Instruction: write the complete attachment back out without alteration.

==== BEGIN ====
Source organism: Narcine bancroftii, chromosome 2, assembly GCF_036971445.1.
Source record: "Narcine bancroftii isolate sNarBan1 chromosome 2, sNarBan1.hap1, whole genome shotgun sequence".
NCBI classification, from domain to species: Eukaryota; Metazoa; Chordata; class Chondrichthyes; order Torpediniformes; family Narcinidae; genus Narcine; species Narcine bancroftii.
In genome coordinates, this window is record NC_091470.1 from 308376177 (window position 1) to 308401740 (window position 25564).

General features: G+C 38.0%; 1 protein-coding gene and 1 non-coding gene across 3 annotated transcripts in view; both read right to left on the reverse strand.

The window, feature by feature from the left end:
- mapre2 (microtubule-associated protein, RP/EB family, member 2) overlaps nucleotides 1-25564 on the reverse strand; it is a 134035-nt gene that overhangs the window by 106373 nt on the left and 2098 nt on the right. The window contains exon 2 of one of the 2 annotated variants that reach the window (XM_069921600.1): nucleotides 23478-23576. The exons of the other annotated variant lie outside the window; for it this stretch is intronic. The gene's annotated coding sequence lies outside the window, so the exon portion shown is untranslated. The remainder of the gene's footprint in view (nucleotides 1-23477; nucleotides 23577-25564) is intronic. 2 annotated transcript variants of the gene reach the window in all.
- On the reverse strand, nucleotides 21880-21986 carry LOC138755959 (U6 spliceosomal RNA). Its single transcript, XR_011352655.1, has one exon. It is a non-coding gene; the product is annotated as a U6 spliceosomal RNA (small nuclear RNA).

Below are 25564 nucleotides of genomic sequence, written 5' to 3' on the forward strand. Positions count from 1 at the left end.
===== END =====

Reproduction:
Source organism: Narcine bancroftii, chromosome 2, assembly GCF_036971445.1.
Source record: "Narcine bancroftii isolate sNarBan1 chromosome 2, sNarBan1.hap1, whole genome shotgun sequence".
NCBI classification, from domain to species: Eukaryota; Metazoa; Chordata; class Chondrichthyes; order Torpediniformes; family Narcinidae; genus Narcine; species Narcine bancroftii.
In genome coordinates, this window is record NC_091470.1 from 308376177 (window position 1) to 308401740 (window position 25564).

General features: G+C 38.0%; 1 protein-coding gene and 1 non-coding gene across 3 annotated transcripts in view; both read right to left on the reverse strand.

The window, feature by feature from the left end:
- mapre2 (microtubule-associated protein, RP/EB family, member 2) overlaps nucleotides 1-25564 on the reverse strand; it is a 134035-nt gene that overhangs the window by 106373 nt on the left and 2098 nt on the right. The window contains exon 2 of one of the 2 annotated variants that reach the window (XM_069921600.1): nucleotides 23478-23576. The exons of the other annotated variant lie outside the window; for it this stretch is intronic. The gene's annotated coding sequence lies outside the window, so the exon portion shown is untranslated. The remainder of the gene's footprint in view (nucleotides 1-23477; nucleotides 23577-25564) is intronic. 2 annotated transcript variants of the gene reach the window in all.
- On the reverse strand, nucleotides 21880-21986 carry LOC138755959 (U6 spliceosomal RNA). Its single transcript, XR_011352655.1, has one exon. It is a non-coding gene; the product is annotated as a U6 spliceosomal RNA (small nuclear RNA).

Below are 25564 nucleotides of genomic sequence, written 5' to 3' on the forward strand. Positions count from 1 at the left end.